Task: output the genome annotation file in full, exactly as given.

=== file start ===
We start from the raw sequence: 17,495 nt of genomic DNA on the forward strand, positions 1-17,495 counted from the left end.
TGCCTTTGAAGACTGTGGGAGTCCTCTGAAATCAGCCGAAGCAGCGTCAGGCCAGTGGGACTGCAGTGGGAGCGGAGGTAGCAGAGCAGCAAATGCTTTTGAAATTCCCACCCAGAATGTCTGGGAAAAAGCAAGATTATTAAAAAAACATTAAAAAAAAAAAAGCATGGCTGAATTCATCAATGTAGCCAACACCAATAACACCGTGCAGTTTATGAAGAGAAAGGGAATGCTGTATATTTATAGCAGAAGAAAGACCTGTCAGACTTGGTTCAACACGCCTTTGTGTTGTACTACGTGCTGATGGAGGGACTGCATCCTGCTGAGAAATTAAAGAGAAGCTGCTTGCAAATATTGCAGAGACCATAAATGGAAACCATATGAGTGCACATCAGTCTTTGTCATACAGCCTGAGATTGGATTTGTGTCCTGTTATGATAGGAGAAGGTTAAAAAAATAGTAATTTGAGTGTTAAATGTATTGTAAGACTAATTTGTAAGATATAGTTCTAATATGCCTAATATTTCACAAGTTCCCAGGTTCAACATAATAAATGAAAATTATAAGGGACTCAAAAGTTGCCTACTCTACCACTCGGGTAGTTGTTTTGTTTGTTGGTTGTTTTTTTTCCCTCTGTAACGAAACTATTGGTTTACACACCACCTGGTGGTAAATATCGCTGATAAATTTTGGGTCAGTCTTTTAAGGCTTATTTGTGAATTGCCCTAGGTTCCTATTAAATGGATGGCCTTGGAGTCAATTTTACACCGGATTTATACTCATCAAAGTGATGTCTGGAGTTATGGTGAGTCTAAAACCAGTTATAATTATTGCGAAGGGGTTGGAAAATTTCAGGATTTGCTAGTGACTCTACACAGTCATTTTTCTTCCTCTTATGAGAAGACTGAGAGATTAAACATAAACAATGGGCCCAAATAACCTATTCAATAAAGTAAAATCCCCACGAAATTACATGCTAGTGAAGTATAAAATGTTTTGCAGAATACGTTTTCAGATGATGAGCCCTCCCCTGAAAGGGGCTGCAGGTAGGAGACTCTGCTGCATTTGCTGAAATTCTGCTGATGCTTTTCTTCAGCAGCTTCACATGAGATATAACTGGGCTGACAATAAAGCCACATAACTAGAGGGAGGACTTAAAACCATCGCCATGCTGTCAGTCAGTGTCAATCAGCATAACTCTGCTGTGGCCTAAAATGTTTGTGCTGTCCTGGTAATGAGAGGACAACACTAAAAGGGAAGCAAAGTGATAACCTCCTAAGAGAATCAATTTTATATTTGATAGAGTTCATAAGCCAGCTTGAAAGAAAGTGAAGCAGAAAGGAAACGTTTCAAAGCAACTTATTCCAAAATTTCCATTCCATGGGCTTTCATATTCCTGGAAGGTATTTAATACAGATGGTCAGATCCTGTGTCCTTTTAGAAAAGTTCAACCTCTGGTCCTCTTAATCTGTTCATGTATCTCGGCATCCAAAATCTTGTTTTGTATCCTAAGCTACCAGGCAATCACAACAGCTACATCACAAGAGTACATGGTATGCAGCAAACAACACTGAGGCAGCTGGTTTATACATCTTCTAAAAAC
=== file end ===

We start from the raw sequence: 17,495 nt of genomic DNA on the forward strand, positions 1-17,495 counted from the left end.
TGCCTTTGAAGACTGTGGGAGTCCTCTGAAATCAGCCGAAGCAGCGTCAGGCCAGTGGGACTGCAGTGGGAGCGGAGGTAGCAGAGCAGCAAATGCTTTTGAAATTCCCACCCAGAATGTCTGGGAAAAAGCAAGATTATTAAAAAAACATTAAAAAAAAAAAAGCATGGCTGAATTCATCAATGTAGCCAACACCAATAACACCGTGCAGTTTATGAAGAGAAAGGGAATGCTGTATATTTATAGCAGAAGAAAGACCTGTCAGACTTGGTTCAACACGCCTTTGTGTTGTACTACGTGCTGATGGAGGGACTGCATCCTGCTGAGAAATTAAAGAGAAGCTGCTTGCAAATATTGCAGAGACCATAAATGGAAACCATATGAGTGCACATCAGTCTTTGTCATACAGCCTGAGATTGGATTTGTGTCCTGTTATGATAGGAGAAGGTTAAAAAAATAGTAATTTGAGTGTTAAATGTATTGTAAGACTAATTTGTAAGATATAGTTCTAATATGCCTAATATTTCACAAGTTCCCAGGTTCAACATAATAAATGAAAATTATAAGGGACTCAAAAGTTGCCTACTCTACCACTCGGGTAGTTGTTTTGTTTGTTGGTTGTTTTTTTTCCCTCTGTAACGAAACTATTGGTTTACACACCACCTGGTGGTAAATATCGCTGATAAATTTTGGGTCAGTCTTTTAAGGCTTATTTGTGAATTGCCCTAGGTTCCTATTAAATGGATGGCCTTGGAGTCAATTTTACACCGGATTTATACTCATCAAAGTGATGTCTGGAGTTATGGTGAGTCTAAAACCAGTTATAATTATTGCGAAGGGGTTGGAAAATTTCAGGATTTGCTAGTGACTCTACACAGTCATTTTTCTTCCTCTTATGAGAAGACTGAGAGATTAAACATAAACAATGGGCCCAAATAACCTATTCAATAAAGTAAAATCCCCACGAAATTACATGCTAGTGAAGTATAAAATGTTTTGCAGAATACGTTTTCAGATGATGAGCCCTCCCCTGAAAGGGGCTGCAGGTAGGAGACTCTGCTGCATTTGCTGAAATTCTGCTGATGCTTTTCTTCAGCAGCTTCACATGAGATATAACTGGGCTGACAATAAAGCCACATAACTAGAGGGAGGACTTAAAACCATCGCCATGCTGTCAGTCAGTGTCAATCAGCATAACTCTGCTGTGGCCTAAAATGTTTGTGCTGTCCTGGTAATGAGAGGACAACACTAAAAGGGAAGCAAAGTGATAACCTCCTAAGAGAATCAATTTTATATTTGATAGAGTTCATAAGCCAGCTTGAAAGAAAGTGAAGCAGAAAGGAAACGTTTCAAAGCAACTTATTCCAAAATTTCCATTCCATGGGCTTTCATATTCCTGGAAGGTATTTAATACAGATGGTCAGATCCTGTGTCCTTTTAGAAAAGTTCAACCTCTGGTCCTCTTAATCTGTTCATGTATCTCGGCATCCAAAATCTTGTTTTGTATCCTAAGCTACCAGGCAATCACAACAGCTACATCACAAGAGTACATGGTATGCAGCAAACAACACTGAGGCAGCTGGTTTATACATCTTCTAAAAAC